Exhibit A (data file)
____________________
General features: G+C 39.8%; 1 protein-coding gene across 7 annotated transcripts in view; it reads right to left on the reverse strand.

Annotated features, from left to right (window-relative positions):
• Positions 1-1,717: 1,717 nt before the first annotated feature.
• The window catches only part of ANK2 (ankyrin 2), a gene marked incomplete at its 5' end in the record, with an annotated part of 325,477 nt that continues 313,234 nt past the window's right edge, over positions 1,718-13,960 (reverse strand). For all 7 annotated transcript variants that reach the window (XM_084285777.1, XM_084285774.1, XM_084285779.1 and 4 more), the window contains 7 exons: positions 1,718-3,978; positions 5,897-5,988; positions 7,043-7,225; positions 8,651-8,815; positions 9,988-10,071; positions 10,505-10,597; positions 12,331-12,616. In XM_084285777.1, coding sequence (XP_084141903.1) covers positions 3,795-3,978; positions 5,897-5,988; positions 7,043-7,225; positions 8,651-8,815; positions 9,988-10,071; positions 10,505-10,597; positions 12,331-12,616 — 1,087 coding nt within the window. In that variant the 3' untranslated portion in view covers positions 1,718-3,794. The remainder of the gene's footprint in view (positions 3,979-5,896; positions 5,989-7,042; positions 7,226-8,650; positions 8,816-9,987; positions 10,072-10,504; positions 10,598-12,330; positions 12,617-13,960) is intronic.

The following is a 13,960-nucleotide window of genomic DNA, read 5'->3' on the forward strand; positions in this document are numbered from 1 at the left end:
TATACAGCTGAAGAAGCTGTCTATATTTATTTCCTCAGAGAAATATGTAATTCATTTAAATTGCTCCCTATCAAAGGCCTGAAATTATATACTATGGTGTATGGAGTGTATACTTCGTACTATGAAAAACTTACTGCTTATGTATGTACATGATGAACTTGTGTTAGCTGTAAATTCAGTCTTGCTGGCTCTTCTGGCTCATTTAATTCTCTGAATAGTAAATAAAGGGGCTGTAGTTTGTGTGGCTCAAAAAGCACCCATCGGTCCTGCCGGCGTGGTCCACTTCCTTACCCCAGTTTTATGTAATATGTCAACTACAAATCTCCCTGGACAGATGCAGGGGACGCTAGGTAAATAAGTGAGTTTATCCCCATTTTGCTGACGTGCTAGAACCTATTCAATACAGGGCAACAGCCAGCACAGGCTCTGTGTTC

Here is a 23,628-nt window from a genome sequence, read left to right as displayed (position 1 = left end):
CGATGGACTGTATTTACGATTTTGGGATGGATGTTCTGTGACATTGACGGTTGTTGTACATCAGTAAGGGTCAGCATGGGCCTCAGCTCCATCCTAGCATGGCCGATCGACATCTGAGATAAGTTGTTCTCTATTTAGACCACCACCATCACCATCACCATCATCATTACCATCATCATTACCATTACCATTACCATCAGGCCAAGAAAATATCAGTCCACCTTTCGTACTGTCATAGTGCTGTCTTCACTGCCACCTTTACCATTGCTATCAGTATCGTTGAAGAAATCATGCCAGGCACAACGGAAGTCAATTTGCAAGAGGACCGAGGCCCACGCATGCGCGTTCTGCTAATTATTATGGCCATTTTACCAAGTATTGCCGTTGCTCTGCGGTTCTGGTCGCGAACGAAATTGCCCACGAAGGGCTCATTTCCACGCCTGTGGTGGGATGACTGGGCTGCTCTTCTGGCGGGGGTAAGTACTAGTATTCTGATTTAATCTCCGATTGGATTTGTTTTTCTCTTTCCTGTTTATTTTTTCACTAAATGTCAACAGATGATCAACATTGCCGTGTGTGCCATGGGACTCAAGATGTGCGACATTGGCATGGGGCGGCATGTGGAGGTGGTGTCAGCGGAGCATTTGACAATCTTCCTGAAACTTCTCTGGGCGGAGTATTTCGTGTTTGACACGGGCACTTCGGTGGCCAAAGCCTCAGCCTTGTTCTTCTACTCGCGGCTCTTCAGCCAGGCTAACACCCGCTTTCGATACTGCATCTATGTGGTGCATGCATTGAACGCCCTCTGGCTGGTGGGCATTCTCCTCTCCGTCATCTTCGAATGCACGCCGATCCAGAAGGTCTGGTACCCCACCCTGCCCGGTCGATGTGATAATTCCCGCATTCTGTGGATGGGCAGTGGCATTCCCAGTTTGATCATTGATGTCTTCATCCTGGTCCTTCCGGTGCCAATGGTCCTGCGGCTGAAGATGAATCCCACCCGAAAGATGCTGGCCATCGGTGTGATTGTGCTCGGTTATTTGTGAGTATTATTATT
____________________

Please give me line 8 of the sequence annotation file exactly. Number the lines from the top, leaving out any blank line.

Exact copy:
CGATGGACTGTATTTACGATTTTGGGATGGATGTTCTGTGACATTGACGGTTGTTGTACATCAGTAAGGGTCAGCATGGGCCTCAGCTCCATCCTAGCATGGCCGATCGACATCTGAGATAAGTTGTTCTCTATTTAGACCACCACCATCACCATCACCATCATCATTACCATCATCATTACCATTACCATTACCATCAGGCCAAGAAAATATCAGTCCACCTTTCGTACTGTCATAGTGCTGTCTTCACTGCCACCTTTACCATTGCTATCAGTATCGTTGAAGAAATCATGCCAGGCACAACGGAAGTCAATTTGCAAGAGGACCGAGGCCCACGCATGCGCGTTCTGCTAATTATTATGGCCATTTTACCAAGTATTGCCGTTGCTCTGCGGTTCTGGTCGCGAACGAAATTGCCCACGAAGGGCTCATTTCCACGCCTGTGGTGGGATGACTGGGCTGCTCTTCTGGCGGGGGTAAGTACTAGTATTCTGATTTAATCTCCGATTGGATTTGTTTTTCTCTTTCCTGTTTATTTTTTCACTAAATGTCAACAGATGATCAACATTGCCGTGTGTGCCATGGGACTCAAGATGTGCGACATTGGCATGGGGCGGCATGTGGAGGTGGTGTCAGCGGAGCATTTGACAATCTTCCTGAAACTTCTCTGGGCGGAGTATTTCGTGTTTGACACGGGCACTTCGGTGGCCAAAGCCTCAGCCTTGTTCTTCTACTCGCGGCTCTTCAGCCAGGCTAACACCCGCTTTCGATACTGCATCTATGTGGTGCATGCATTGAACGCCCTCTGGCTGGTGGGCATTCTCCTCTCCGTCATCTTCGAATGCACGCCGATCCAGAAGGTCTGGTACCCCACCCTGCCCGGTCGATGTGATAATTCCCGCATTCTGTGGATGGGCAGTGGCATTCCCAGTTTGATCATTGATGTCTTCATCCTGGTCCTTCCGGTGCCAATGGTCCTGCGGCTGAAGATGAATCCCACCCGAAAGATGCTGGCCATCGGTGTGATTGTGCTCGGTTATTTGTGAGTATTATTATT